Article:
The big payback
Ahmad Al-Rubaye/AFP -- Getty Images
Three car bomb attackers blew up their vehicles
one after another, at 15 minute intervals, in
Baghdad's Sadr City.
At Least 145 Killed in Deadliest Attack Since Start of Iraq War
By THE ASSOCIATED PRESS
Published: November 23, 2006
BAGHDAD, Iraq (AP) -- In the deadliest attack on a sectarian enclave since the beginning of the Iraq war, suspected Sunni-Arab militants used three suicide car bombs and two mortar rounds on the capital's Shiite Sadr City slum to kill at least 150 people and wound 238 on Thursday, police said.
The Shiites responded almost immediately, firing 10 mortar rounds at the Abu Hanifa Sunni mosque in Azamiya, killing one person and wounding 14 people in an attack on the holiest Sunni shrine in Baghdad.
Beginning at 3:10 p.m., the three car bomb attackers in Sadr City blew up their vehicles one after another, at 15 minute intervals, hitting Jamila market, al-Hay market and al-Shahidein Square. At about the same time, two mortar rounds struck al-Shahidein Square and Mudhaffar Square, police said.
Brig. Gen. Abdul-Karim Khalaf, a spokesman for the Interior Ministry, told state-run Iraqiyah television that other than the vehicles that exploded, one car was captured and three were still on the run. He gave the license plate numbers of each car, asking residents in Sadr City to inform police if they saw them.
As the three fiery explosions sent up huge plumes of black smoke up over northeastern Baghdad, and left streets covered with burning bodies and blood, angry residents and armed Shiite militiamen flooded the streets, hurling curses at Sunni Muslims and firing weapons into the air.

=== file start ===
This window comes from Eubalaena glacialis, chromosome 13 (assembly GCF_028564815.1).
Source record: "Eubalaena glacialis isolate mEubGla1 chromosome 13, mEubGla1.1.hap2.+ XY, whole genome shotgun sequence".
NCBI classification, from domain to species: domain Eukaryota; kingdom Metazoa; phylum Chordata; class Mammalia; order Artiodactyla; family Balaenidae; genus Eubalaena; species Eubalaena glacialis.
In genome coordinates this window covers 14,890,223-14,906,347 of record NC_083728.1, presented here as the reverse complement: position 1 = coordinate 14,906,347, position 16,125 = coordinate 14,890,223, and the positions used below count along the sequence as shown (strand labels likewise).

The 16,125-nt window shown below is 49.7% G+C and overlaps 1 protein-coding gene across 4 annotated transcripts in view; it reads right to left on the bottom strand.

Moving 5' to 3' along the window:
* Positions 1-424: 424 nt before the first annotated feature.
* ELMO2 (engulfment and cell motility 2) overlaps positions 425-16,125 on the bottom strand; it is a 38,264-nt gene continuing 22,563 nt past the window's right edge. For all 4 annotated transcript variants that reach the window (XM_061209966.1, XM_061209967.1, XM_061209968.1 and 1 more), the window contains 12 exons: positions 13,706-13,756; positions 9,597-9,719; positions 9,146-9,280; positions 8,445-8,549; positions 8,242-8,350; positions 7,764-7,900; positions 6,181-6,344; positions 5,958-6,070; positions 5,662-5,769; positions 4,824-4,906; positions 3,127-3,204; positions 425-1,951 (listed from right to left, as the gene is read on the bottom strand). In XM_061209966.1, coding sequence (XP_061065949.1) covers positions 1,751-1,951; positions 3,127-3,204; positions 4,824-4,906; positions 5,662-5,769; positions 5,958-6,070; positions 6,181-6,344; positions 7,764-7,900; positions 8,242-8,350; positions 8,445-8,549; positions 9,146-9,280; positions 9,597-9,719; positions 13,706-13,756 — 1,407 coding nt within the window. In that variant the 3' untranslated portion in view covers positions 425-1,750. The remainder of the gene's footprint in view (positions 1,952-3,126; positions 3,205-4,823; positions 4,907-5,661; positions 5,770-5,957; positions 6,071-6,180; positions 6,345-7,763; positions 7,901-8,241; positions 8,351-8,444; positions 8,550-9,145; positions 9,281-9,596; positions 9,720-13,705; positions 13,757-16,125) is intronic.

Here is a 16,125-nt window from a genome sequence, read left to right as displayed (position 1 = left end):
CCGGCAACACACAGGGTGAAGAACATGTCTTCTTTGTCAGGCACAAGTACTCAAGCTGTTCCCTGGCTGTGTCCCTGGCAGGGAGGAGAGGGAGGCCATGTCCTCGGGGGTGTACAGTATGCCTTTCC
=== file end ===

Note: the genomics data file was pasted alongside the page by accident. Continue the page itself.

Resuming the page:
Sadr City is the home of the Mahdi Army, the militia loyal to radical anti-American Shiite cleric Muqtada al-Sadr.
Ambulances raced to burning wooden fruit and vegetables stalls in Jamila market to rescue dozens of wounded people. Rescue workers also removed burned bodies from mangled cars and minibuses and took them away on wheeled carts. But many other corpses of adults and children remained in the streets.
Shortly after the attack, Mahdi Army militiamen deployed around the area, setting up checkpoints and roadblocks in the area to keep all strangers away.
The government imposed a curfew on Baghdad beginning at 8 p.m. Thursday, saying that all people and vehicles must stay off the streets of the city until further notice.
In addition, top government officials held an emergency meeting at the home of Shiite leader Abdul-Aziz al-Hakim that also was attended by Kurdish President Jalal Talabani, Sunni Vice President Tariq al-Hashimi and U.S. ambassador Zalmay Khalilzad, an aide to al-Hakim said. The officials were believed to be discussing the deteriorating security situation in Iraq.
The coordinated attack was the deadliest in Iraq since the U.S.-led war began in March 2003.
Two things: the resistance is getting back at the Sadrists for their little raid at the higher education ministry, most of the kidnap victims surely are dead.
The second, they picked a day where US patrols would be curtailed and US troops hunkered down for their national holiday. Why?
Because they know this will dominate the US news today.
posted by Steve @ 11:17:00 AM